Are you a young adult currently covered by a parent’s health insurance? If so, you may be concerned about what happens to that coverage when you finish your studies or move out of the parental home.
The good news is that young adults under 26 can remain covered by their parent’s health insurance plan.
But do you have to be a full-time student to stay on your parents’ health insurance? And are there any other terms and conditions to be aware of?
These are questions that many young adults have. We answer these questions and many more related to dependent coverage in the article below.
Understanding Your Parent’s Insurance Coverage
The Affordable Care Act (ACA), a set of health reform laws signed into law by President Obama in 2010, changed how health care and health insurance operate in the US. Health insurance plans initiated before this were termed ‘grandfathered plans’.
In 2010, the provision to allow young adults to remain on a parent’s plan took effect. Grandfathered group plans could refuse to do this if the young adult had access to other coverage, such as employer coverage. That fell away in 2014.
The ACA doesn’t require employers’ small-group health plans to offer dependent coverage, but most do. The ACA’s employer mandate stipulates that large group plans must offer full-time employees and dependents coverage.
Who Qualifies For Dependent Coverage?
Dependent coverage is determined by age and not other factors.
Health insurance plans with dependent coverage must allow adult children to remain on the parent’s plan until age 26. It applies to all children under 26, even if they don’t live with their parents. Whether or not you are a student or financially dependent on your parents is immaterial.
Your coverage will continue if you get married or have a child during this time. However, your coverage does not extend to a spouse or child. You will have to secure other health insurance coverage for them. CHIP or Medicaid are good options if you have a low income.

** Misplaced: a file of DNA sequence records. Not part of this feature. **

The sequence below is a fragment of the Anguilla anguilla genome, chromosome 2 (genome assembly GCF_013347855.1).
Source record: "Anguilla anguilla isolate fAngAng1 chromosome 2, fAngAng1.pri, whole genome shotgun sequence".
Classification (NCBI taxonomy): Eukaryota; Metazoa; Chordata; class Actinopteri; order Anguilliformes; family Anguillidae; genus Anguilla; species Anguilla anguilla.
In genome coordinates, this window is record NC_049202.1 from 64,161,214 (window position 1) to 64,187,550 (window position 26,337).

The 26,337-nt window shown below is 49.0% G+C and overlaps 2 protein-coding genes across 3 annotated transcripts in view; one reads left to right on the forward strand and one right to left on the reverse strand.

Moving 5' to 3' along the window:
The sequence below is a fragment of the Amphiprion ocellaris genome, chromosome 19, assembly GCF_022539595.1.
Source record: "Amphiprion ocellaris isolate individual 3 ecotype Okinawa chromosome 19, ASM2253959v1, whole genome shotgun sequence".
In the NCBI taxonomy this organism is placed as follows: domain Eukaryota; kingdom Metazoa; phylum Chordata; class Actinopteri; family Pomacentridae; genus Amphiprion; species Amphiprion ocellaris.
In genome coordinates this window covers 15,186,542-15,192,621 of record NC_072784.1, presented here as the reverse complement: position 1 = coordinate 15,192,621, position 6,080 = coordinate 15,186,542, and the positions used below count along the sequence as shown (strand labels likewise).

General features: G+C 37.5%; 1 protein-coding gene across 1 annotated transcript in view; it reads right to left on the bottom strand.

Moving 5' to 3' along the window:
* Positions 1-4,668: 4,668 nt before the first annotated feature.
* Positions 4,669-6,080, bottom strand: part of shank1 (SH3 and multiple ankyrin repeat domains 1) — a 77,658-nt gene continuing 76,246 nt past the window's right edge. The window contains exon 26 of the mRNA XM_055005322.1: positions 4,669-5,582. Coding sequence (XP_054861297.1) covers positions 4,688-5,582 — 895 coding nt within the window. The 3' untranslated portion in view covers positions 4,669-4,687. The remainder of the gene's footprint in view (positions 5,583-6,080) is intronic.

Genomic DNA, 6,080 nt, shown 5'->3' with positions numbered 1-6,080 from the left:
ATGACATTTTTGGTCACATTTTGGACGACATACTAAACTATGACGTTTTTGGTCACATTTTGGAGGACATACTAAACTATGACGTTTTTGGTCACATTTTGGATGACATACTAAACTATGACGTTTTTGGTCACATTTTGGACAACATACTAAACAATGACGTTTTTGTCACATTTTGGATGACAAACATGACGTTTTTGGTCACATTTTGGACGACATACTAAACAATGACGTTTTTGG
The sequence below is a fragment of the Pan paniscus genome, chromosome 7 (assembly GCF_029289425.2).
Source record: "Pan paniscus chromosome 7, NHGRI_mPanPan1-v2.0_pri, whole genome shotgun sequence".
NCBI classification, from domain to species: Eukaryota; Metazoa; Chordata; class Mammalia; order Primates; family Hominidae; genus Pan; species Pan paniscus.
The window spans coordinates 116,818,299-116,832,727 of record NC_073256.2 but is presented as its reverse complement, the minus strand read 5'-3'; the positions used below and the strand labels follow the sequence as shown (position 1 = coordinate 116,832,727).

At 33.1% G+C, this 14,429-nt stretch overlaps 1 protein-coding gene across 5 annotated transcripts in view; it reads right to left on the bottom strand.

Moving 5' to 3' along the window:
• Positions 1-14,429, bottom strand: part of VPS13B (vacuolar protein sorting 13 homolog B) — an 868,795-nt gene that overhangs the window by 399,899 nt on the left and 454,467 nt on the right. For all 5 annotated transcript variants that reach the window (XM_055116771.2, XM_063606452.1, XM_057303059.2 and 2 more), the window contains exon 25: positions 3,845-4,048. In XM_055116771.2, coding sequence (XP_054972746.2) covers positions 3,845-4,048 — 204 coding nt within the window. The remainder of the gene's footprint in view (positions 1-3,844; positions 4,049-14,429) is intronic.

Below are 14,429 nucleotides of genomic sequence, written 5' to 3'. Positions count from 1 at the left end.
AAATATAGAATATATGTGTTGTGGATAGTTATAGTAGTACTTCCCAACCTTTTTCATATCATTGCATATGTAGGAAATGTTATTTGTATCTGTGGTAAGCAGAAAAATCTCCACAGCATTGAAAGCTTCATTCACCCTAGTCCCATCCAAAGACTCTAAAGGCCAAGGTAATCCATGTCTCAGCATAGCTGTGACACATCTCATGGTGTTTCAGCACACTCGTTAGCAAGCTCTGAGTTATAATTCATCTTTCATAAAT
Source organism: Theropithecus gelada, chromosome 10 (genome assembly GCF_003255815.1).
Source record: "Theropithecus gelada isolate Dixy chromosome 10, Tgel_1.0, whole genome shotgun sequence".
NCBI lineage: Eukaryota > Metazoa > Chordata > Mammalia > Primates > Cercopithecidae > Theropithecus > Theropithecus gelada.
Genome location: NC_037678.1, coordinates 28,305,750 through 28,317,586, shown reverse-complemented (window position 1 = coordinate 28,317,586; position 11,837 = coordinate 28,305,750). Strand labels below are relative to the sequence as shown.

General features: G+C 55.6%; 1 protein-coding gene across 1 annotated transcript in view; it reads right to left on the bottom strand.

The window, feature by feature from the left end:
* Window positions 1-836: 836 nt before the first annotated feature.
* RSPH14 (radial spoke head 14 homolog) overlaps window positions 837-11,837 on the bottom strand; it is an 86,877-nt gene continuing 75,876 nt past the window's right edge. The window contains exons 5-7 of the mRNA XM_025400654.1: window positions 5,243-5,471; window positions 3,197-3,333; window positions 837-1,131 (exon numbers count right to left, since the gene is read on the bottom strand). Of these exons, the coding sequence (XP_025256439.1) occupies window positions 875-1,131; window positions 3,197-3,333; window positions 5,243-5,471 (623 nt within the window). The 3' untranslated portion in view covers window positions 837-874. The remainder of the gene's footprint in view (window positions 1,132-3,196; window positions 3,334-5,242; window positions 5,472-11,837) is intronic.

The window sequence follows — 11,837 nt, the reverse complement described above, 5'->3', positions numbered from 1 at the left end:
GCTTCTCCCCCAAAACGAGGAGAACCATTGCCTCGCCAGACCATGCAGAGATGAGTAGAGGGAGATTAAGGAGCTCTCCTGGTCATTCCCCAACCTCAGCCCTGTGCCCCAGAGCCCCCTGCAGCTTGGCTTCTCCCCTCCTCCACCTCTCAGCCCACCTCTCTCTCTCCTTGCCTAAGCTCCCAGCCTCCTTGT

Staying On Your Parent’s Insurance Past The Age Of 26
If you’re under 26 and single, you may prefer to stay on a parent’s health plan for as long as possible. That’s understandable if you’re a student with no income, have finished your studies, and are still looking for work.
While the ACA sets a nationwide standard for the age limit, some states have implemented laws that sometimes extend coverage to age 30 or 31. Special eligibility conditions typically apply.
The states that allow this are:
- New Jersey
- New York
- South Dakota
However, depending on the state, you may have to meet certain criteria. Examples include being unmarried and living in the same state.
Several states allow you to remain on your parent’s insurance plan past 26 due to a pre-existing disability. Once again, various other criteria may apply. If you are uncertain about your state’s stance on this, enquire through your state’s health insurance exchange.
Insurance And Student Status
Student health insurance may be your best option if you are a full-time student.
Some universities and colleges offer student health insurance coverage. They’re usually ACA-compliant but are often more affordable than private health insurance.
You may be allowed to add the cost of the premiums into your tuition and fees costs. This means you won’t have to worry about paying monthly premiums. But you might pay interest on those premiums if you add them to your student loan.
Part-Time Students: Navigating Your Insurance Coverage Choices
Part-time students are sometimes eligible for student health insurance, too. It depends on the institution you are studying with. And even if you are working part-time, you might have no insurance benefits at work, either. Employers are only required to offer insurance to full-time employees.
If you work and study part-time, staying on your parent’s health plan may be best. Alternatively, look for a plan of your own that you can afford.
When You Lose Health Insurance Through Your Parents
Does your coverage stop the moment you turn 26? Not necessarily, no.
Some health insurance plans cease to cover you the month you turn 26. On others, you stay insured until the end of the plan year (usually the end of the calendar year) when you turn 26. If your parents obtained their insurance through HealthCare.gov, your coverage lasts until the end of the year you turn 26.
Are you about to lose coverage on a parent’s plan when you turn 26? Open Enrollment for ACA plans runs from November 1 to January 15 in most states. Losing coverage on your parent’s plan is a qualifying event for special enrollment, regardless of the time of year.
The special enrollment period applies to individual health insurance and group insurance through an employer. You have 60 days before and after that date to enroll in a new individual plan. If you want to enroll in your employer’s group plan, you will have 30 days.
Exploring Your Alternative Insurance Options
When you lose health insurance coverage on a parent’s plan, it’s time to explore alternative insurance options.
The ACA Marketplace offers different types of health insurance plans across four tiers – bronze, silver, gold, and platinum. Bronze and silver plans typically have lower premiums. Gold and platinum plans generally offer more benefits.